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The Simplest Things Are The Most Profound

The Simplest Things Are The Most Profound

Photo courtesy of Dave Hoffmaster

A sunrise or a sunset.  Happens every day, doesn’t it?  And until we really notice and become aware of that sunrise or sunset, it just seems like such a simple, almost mundane thing.  The sun comes up.  The sun goes down.  The sun comes up.  The sun goes down…

But, what majesty!  What beauty!  How amazing what is occurring with our earth for us to experience something so seemingly simple, yet something so profound!

The same is true of our daily lives.

The simplest things are the most profound.

Take something like brushing your teeth.  You probably don’t think too much about it anymore; you just do it.  But what if you stopped doing it?  I would venture to say that, first of all, you would develop some rather foul-smelling breath as the bacteria took hold in your mouth…  Secondly, as the bacteria took hold, it would begin to create holes in your teeth.  Eventually, you wouldn’t have any teeth to chew your food with, would you?  Or not any teeth in very good condition anyway.  Brushing your teeth is a very simple thing that, when done, seems like nothing, but when not done creates all kinds of problems!

The simplest things are the most profound.

This applies to your thinking as well.  Let’s look at how you think about yourself and your capability.

You go through your days and most likely look like you’re capable and taking care of things.  And you ARE in many, if not most, situations.  But who knows why there are some areas that make your knees weak or fill you with dread?  Some unconscious belief lurking beneath the depths?  Perhaps.  Some fear of failing in some way?  Perhaps.  Some fear of succeeding in some way?  Also quite possible.

But, no matter.  It might be helpful to explore those issues in therapy or even in journaling, but often they are best addressed by taking some action.  However, take action with support so you don’t panic or procrastinate or sabotage yourself!  Sometimes you keep procrastinating because of the cognitive dissonance between how easy the task appears to be but how frightened you feel to proceed, for whatever the reason!  If you don’t appreciate your fear or if you minimize how hard or scary something really is for you, then you will keep wondering why you’re not making progress!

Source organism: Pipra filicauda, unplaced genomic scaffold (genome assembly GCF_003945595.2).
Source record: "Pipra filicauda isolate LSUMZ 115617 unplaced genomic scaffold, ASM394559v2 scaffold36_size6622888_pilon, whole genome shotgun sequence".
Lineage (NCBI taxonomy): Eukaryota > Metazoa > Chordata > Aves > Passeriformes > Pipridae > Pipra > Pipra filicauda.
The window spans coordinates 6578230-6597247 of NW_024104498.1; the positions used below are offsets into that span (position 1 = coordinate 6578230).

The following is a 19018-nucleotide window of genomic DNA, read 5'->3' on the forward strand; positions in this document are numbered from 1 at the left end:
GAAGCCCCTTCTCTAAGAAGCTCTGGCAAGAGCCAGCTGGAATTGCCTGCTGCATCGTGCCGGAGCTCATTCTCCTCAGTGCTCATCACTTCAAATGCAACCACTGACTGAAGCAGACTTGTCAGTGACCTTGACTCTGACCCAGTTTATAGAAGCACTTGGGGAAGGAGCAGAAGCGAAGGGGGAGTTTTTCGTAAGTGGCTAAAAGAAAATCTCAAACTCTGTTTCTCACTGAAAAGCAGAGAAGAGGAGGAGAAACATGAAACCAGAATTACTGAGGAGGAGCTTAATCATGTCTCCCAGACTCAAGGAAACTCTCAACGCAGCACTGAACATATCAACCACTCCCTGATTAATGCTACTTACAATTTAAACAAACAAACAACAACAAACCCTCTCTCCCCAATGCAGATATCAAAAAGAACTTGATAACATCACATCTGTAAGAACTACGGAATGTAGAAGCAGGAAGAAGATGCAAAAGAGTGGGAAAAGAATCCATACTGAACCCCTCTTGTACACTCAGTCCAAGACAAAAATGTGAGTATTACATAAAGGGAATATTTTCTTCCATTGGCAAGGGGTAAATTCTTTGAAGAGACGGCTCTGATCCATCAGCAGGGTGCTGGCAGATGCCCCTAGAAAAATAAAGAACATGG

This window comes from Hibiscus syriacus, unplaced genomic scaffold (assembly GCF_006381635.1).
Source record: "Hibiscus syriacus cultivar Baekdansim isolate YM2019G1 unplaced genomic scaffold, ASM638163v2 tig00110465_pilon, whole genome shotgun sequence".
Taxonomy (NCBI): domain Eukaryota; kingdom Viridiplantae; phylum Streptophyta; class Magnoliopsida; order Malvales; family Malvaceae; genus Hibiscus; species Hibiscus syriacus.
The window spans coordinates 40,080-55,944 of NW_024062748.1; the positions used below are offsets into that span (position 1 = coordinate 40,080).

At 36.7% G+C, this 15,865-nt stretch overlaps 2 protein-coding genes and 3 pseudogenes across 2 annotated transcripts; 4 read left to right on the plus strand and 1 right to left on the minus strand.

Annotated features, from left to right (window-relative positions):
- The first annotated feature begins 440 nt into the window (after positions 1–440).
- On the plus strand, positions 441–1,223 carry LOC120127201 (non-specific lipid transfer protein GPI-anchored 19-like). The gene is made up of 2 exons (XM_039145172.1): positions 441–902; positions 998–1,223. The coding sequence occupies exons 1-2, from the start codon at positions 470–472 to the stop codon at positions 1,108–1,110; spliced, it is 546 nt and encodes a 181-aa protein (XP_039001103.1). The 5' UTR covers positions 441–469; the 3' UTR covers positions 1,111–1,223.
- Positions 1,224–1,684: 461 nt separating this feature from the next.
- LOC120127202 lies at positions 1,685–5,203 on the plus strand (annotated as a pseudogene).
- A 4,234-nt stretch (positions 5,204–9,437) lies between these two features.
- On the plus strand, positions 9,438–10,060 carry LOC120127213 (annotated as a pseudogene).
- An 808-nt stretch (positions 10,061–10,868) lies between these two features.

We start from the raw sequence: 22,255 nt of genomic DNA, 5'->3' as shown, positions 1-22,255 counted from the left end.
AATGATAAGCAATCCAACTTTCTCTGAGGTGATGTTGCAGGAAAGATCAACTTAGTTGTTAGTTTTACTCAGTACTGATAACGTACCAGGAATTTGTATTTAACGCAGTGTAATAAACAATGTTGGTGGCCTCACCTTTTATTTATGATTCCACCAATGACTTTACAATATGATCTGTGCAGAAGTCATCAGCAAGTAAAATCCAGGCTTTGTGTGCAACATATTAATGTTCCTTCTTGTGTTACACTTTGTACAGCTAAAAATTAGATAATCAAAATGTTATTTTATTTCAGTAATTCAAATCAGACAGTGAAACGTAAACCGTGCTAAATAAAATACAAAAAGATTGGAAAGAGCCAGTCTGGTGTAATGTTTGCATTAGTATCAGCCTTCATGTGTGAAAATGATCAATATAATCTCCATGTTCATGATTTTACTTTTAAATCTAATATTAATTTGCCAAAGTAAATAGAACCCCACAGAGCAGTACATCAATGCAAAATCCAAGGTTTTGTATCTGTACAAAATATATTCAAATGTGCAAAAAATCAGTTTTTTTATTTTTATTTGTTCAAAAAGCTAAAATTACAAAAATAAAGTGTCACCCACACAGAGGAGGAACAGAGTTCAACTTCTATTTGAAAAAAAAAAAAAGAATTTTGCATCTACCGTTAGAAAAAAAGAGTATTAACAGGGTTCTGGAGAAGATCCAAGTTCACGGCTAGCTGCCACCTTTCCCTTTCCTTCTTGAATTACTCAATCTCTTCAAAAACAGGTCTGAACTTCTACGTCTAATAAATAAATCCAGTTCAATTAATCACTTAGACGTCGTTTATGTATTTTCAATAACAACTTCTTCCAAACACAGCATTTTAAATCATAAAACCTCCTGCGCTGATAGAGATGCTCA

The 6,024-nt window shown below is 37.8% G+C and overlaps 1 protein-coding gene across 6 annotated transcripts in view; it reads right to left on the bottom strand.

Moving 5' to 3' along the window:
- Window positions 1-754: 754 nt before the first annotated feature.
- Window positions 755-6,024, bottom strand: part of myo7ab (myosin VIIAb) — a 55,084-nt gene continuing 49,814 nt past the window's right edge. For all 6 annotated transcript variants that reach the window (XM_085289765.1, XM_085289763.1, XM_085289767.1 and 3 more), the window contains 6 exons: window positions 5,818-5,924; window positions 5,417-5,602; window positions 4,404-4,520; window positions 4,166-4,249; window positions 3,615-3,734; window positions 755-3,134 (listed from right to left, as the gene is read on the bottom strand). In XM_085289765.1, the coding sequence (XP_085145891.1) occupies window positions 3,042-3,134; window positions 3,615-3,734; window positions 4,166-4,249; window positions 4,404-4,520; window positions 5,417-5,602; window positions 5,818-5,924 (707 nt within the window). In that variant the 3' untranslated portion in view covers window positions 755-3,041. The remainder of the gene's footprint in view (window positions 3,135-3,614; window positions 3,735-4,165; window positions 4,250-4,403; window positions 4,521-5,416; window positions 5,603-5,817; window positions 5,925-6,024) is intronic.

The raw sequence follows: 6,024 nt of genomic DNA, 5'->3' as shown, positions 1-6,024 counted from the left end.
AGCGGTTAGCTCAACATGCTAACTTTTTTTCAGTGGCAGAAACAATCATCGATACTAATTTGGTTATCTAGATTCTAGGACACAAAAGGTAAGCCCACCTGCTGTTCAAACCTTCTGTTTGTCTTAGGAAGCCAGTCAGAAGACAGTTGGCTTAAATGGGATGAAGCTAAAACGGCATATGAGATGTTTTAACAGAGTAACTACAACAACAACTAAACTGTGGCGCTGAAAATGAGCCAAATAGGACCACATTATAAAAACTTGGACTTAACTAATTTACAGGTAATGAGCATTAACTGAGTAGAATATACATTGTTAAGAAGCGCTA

If you tell yourself, “This is really easy!” but you’re not moving on it, you eventually give yourself a lot of grief and judge yourself negatively!

IF, however, you are able to back off and give yourself a bit of acceptance and compassion, you can say something like, “Wow, it really scares me to make this phone call.”  However, do not add, “Gee, I must be really stupid, incompetent…” or some version of that!  The more you can identify when you are scared and offer yourself some compassion and support, the more you stand a chance to make some progress!  The hardest part is stopping your critic.  And actually, you want to notice your critic, to notice when you hear yourself say, “Gee, I must be really stupid, incompetent..” and respond to that critic with some facts!

It can help to remember that the critic is functioning from the limbic portion of your brain, which is the emotional part.  You want to respond from the rational, reasoning, frontal cortex part of your brain with something like, “That’s not true.  For some reason, I’m scared.  Being scared just means that I need some reassurance or support, not that I’m stupid or incompetent.”  It seems so simple that it is hard to believe that it is so powerful!

The simplest things are the most profound.

Here are the steps.

1) Decide that you would like to become more accurate in the way you you think about yourself.

2) Pay attention to what you’re thinking about yourself when a difficult or challenging situation arises.  Most of us have room for improvement in this area!                                                                                                                                                                                                                        

3) Say, “Stop!” if you find yourself making negative judgments about yourself and the way you’re handling this difficult situation.